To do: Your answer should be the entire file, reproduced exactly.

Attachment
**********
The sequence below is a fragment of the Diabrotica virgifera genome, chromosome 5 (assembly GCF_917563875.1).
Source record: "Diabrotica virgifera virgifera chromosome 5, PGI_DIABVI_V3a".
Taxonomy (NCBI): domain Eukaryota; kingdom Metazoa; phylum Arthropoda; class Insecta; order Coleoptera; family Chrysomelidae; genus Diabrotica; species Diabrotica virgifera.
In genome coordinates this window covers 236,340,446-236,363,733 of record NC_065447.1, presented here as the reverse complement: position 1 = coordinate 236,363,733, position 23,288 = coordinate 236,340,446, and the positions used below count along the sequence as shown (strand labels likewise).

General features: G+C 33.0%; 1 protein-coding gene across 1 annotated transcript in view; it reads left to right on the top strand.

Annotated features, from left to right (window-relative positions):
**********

The sequence below is a fragment of the Diabrotica virgifera genome, chromosome 5 (assembly GCF_917563875.1).
Source record: "Diabrotica virgifera virgifera chromosome 5, PGI_DIABVI_V3a".
Taxonomy (NCBI): domain Eukaryota; kingdom Metazoa; phylum Arthropoda; class Insecta; order Coleoptera; family Chrysomelidae; genus Diabrotica; species Diabrotica virgifera.
In genome coordinates this window covers 236,340,446-236,363,733 of record NC_065447.1, presented here as the reverse complement: position 1 = coordinate 236,363,733, position 23,288 = coordinate 236,340,446, and the positions used below count along the sequence as shown (strand labels likewise).

General features: G+C 33.0%; 1 protein-coding gene across 1 annotated transcript in view; it reads left to right on the top strand.

Annotated features, from left to right (window-relative positions):